To achieve these objectives, the participants selected for this study were all at the culmination of their studies and, while each was recruited on the basis of being the first in the family to attend university, all were highly intersected (please see Figure 1). Recruitment included providing participants with a choice to complete the survey and/or participate in an interview. Those interested only in being interviewed contacted the researchers by email, while the survey was accessed via a link. At completion of the survey an option to be interviewed was given (participant details were removed to retain survey anonymity). 42 survey participants indicated interest, with 15 actually participating in an interview. In total, 376 Australian students participated in either interviews (n=70) or surveys (n=306) (see Table 1). Both of these approaches aimed to closely examine how individuals defined and reflected upon the act of persistence within university and the strategies employed in this enactment. The methodology adopted was deliberate in its intent to enable rich understandings of how individual learners, who are intersected by various equity categories, can work within and around HE systems for productive outcomes. Essentially if widening participation activities only focus on providing ‘the mechanisms of fair competition’ (Marginson, 2011, p30) then it fails to consider the ‘capacity’ of learners to function or compete equally once within HE. Like Marginson (2011), this study advocates for a realist perspective on social justice that ensures focus remains on how people actually action and achieve justice within different contexts. The deeply intersected nature of this student cohort also provides great insight into how persisting at university is negotiated by those who do not fit neatly into pre-defined categories. Intersectionality is key to understanding how multiple indicators impact on the persisitence of our university students as Hankivsky (2014) explains:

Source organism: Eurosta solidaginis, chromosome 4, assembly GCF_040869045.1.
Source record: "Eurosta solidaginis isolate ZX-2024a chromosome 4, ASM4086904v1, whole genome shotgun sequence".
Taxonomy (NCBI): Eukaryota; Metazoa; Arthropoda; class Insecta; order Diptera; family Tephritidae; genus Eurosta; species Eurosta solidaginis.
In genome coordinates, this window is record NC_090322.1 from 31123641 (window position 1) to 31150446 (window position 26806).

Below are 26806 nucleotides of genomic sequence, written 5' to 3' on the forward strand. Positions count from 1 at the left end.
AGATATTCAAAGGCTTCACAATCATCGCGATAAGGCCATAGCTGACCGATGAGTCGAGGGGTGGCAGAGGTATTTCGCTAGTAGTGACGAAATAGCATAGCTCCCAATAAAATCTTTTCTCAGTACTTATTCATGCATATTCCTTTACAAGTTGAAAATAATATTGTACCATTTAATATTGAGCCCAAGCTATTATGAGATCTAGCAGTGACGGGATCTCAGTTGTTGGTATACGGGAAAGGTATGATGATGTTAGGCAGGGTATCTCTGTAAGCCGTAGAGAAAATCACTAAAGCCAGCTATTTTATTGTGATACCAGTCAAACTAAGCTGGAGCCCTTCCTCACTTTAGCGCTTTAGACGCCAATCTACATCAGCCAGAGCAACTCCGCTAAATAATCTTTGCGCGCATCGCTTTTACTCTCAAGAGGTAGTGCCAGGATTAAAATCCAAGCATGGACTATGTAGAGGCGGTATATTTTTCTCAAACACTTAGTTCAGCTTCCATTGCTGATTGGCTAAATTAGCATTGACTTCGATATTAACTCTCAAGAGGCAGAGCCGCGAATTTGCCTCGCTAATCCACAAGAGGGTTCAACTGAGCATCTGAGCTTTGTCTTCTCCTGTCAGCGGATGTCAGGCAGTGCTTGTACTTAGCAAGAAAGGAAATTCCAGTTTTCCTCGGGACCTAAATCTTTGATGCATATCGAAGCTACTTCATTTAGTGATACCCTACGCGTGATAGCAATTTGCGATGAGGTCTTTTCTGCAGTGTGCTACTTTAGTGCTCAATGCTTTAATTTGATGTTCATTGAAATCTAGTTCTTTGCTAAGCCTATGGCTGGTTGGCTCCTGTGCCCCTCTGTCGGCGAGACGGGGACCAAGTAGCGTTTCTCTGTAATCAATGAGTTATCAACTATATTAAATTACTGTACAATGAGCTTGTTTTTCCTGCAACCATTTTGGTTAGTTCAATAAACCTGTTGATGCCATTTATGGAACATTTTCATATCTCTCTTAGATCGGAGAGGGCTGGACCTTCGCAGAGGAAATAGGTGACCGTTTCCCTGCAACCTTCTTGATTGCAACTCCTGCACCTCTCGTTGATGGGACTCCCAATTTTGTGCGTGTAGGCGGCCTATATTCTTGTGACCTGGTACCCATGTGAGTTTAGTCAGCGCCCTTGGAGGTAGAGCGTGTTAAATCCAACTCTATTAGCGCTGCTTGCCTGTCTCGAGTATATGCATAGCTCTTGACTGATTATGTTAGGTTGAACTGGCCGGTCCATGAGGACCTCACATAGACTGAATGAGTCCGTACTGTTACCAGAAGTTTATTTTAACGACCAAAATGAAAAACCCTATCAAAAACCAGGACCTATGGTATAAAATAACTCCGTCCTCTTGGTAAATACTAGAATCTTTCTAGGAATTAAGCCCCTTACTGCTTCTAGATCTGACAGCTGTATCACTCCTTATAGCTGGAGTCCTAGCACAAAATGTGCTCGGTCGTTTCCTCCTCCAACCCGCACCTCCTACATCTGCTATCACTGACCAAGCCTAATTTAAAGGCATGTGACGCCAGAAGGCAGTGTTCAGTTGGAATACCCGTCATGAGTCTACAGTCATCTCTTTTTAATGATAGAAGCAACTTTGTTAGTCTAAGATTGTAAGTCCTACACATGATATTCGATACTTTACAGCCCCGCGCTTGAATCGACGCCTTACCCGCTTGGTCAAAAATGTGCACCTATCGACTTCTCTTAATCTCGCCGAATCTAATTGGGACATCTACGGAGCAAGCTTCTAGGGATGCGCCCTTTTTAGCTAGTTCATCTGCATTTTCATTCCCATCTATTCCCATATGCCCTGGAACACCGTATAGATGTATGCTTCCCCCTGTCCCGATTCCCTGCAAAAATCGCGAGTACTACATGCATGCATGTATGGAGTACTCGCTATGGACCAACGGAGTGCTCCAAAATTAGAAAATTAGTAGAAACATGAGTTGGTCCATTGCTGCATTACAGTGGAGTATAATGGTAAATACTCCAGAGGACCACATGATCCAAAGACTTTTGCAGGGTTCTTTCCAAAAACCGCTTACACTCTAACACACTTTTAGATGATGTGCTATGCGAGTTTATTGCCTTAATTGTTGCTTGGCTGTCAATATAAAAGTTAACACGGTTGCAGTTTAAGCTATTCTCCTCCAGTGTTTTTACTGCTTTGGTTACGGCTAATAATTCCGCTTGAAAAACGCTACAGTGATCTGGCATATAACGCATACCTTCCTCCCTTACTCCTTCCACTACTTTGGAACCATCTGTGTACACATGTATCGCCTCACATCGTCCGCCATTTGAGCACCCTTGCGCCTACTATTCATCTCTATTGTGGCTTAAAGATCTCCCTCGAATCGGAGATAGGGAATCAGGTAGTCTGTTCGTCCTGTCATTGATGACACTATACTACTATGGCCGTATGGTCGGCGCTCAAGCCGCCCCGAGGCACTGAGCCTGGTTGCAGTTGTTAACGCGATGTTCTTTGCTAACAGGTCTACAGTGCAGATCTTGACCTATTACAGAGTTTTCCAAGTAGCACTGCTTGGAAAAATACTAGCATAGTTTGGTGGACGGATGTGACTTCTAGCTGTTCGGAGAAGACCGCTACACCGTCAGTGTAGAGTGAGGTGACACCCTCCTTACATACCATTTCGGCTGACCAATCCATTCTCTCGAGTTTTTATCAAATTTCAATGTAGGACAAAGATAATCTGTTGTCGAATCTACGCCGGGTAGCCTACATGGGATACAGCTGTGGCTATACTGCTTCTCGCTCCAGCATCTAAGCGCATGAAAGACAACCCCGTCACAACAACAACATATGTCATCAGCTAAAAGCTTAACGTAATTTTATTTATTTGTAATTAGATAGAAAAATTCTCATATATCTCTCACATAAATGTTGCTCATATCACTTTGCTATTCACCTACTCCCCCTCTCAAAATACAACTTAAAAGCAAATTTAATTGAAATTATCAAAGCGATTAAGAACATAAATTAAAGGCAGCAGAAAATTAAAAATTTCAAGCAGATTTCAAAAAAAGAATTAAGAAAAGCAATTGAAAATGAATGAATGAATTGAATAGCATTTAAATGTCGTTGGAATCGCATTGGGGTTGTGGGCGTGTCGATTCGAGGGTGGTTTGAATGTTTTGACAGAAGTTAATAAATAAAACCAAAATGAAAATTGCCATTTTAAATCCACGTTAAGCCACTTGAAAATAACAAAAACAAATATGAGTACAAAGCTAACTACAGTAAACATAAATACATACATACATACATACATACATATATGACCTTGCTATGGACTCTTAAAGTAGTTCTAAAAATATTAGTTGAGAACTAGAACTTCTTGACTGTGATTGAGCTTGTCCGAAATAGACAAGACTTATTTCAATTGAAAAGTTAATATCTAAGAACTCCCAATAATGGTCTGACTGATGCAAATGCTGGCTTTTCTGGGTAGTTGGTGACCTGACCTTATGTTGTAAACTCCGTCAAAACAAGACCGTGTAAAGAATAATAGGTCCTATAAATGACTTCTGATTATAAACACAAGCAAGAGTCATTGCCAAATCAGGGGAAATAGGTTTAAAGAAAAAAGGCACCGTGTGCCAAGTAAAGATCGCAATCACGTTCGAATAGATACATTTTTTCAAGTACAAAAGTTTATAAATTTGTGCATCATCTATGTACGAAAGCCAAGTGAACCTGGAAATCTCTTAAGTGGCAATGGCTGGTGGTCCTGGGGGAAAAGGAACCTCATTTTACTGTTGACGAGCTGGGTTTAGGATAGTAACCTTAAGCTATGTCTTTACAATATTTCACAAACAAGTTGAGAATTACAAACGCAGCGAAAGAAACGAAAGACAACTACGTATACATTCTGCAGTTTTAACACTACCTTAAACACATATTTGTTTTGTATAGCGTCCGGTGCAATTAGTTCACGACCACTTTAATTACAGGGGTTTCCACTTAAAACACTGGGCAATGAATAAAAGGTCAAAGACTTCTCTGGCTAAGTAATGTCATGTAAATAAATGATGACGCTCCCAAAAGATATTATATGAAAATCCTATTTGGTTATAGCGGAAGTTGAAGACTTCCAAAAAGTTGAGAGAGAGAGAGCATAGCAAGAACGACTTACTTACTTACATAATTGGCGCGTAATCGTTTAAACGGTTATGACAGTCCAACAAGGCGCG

… inequities are never the result of single, distinct factors. Rather they are the outcome of intersections of different social locations, power relations and experiences (Hankivsky, 2014, p. 3)
In this study, students were able to self-select a range of equity
categories which they considered were applicable to them. Many identified more
than one category as reflective of their circumstances, which clearly indicated
the extent to which these participants were intersected by a number of
potentially limiting factors to gaining a HE degree. The following
diagram represents this diversity of the participants through a series of ‘chords’; as expected,
many students fell into one or more categories with the creation of additional
‘grouped codes’ (where two or more categories were selected) to further
represent this multiplicity.